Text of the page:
While some GSEP graduates seek their new study opportunities outside Japan, not a few graduates choose to remain at Tokyo Tech for their graduate study. Aby, a GSEP 1st batch graduate and a doctoral student at Tokyo Tech from Indonesia, tells us his life after GSEP.
Where you are now and what you are doing now? What would you like to do in the future?
I am currently doing my PhD in Energy Science and Engineering major, Electrical and Electronic Engineering Department, Tokyo Institute of Technology. I also belong to the Tokyo Tech Academy of Energy and Informatics. My research is related to bidirectional chopper for Battery Energy Storage System (BESS) application in electric railways or vehicle.
Aside of my study, I have just finished a 6 months-internship in the Energy Modelling and Policy Planning Department, ASEAN Centre for Energy (ACE), where I managed to co-author 3 Op-Eds, 3 energy insights, and 1 strategic report, and help to conceptualize the theme for ACE’s annual energy conference. Currently, I also belong to the Energy Commission of the Overseas Indonesian Students’ Association Alliance. We are writing a book related to Indonesia’s energy situation to be later published in an Indonesian academic publisher.
In the future, I would like to participate in accelerating the renewable energy integration to the energy mix, or sustainable transportation/electric vehicle development in Japan and Indonesia. If possible, I would also like to contribute to raising the electricity penetration rate in Indonesia through the utilization of small-scale hybrid renewable energy system in rural areas.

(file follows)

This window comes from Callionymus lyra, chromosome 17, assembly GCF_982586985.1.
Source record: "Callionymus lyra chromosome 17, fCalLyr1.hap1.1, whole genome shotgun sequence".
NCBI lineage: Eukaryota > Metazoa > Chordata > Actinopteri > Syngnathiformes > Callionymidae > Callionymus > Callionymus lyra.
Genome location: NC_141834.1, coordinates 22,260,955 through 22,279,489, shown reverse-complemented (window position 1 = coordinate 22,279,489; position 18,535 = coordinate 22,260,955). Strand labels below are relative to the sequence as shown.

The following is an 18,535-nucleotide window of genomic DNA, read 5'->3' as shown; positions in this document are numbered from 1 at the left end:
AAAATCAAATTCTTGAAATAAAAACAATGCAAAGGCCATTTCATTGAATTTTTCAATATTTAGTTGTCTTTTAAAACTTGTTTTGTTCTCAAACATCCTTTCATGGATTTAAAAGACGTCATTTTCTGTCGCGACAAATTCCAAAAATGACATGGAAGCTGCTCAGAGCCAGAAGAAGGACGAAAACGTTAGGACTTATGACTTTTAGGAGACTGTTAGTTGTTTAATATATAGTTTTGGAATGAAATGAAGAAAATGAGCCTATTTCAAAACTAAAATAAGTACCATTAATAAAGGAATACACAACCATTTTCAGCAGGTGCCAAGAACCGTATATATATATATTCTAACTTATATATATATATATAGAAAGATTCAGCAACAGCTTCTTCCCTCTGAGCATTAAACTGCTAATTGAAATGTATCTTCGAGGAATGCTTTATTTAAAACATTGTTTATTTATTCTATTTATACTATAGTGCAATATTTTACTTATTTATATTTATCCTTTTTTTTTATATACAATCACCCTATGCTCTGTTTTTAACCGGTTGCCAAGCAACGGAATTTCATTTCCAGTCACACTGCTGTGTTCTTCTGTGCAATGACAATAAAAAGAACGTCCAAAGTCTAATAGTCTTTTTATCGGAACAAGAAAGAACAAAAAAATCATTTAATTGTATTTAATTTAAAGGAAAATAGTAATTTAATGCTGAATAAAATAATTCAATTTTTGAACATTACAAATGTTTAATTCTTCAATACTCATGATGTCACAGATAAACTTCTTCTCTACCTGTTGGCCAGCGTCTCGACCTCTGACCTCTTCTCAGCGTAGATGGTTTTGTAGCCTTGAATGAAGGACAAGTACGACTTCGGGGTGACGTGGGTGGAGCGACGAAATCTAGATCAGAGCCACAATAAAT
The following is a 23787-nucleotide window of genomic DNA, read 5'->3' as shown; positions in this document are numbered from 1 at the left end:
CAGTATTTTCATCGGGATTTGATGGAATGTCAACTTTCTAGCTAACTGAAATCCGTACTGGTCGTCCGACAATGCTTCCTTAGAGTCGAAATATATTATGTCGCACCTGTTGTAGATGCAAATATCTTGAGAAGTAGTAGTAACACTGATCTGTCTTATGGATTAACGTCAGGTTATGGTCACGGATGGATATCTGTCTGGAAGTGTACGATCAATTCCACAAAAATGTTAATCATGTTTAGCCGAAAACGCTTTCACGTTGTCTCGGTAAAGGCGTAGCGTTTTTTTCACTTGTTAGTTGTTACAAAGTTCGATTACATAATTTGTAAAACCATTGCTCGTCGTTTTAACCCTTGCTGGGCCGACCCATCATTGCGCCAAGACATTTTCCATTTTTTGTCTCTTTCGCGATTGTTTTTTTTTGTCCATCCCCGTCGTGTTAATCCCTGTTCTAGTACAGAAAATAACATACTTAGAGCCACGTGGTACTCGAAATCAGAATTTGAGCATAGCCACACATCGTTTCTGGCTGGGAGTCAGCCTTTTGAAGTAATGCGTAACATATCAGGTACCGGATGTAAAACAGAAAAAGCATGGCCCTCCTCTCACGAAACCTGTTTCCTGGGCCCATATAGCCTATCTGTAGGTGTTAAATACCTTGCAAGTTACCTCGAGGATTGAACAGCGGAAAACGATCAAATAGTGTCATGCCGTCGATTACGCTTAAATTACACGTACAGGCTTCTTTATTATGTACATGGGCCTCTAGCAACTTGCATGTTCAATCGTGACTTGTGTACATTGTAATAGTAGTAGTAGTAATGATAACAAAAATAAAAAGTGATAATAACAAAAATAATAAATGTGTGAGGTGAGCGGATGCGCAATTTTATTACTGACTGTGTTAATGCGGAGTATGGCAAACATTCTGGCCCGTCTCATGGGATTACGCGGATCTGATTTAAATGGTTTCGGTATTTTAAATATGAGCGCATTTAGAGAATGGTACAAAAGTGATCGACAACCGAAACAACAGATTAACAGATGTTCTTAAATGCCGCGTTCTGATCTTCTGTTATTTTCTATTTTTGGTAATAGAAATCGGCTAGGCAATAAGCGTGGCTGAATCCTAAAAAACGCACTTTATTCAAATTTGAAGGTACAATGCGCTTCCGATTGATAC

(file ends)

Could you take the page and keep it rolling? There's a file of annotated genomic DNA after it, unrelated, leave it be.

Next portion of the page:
If you look back the time at GSEP and if you consider what you gained from GSEP or stay at Tokyo Tech, how do you describe the benefits of the program? Any memorable event or experience?
GSEP gave me so many lessons during my four years in the program. First, GSEP taught me the variety of fields and how important it is to integrate the knowledge obtained from those fields in solving real-life problems or global issues. GSEP students belong to the Transdisciplinary Science and Engineering Department.
For those who have not heard about it, transdisciplinary covers various subjects on engineering, social, project management, and liberal arts. Hence, since our second year, we have been given a wide scope of engineering knowledge (including chemical engineering, biological engineering, electrical engineering, and solid mechanics), complemented by social classes (with contents including sociology, science communication, etc.), and added by other optional subjects including project management and liberal arts (e.g., peace agreement and visionary projects).
Second, GSEP taught me how to work in a diverse team/community. In the program, we took numerous project-based classes. In those classes, we would be grouped and given problems of which we were expected to give our own creative solutions. Since around half of the students were international students from various backgrounds and with different ideas and mindsets, the discussions we had in the classes would be incredibly challenging yet informative and exciting. From these project-based classes, I learned how to communicate among my international peers and how to operate in a diverse environment.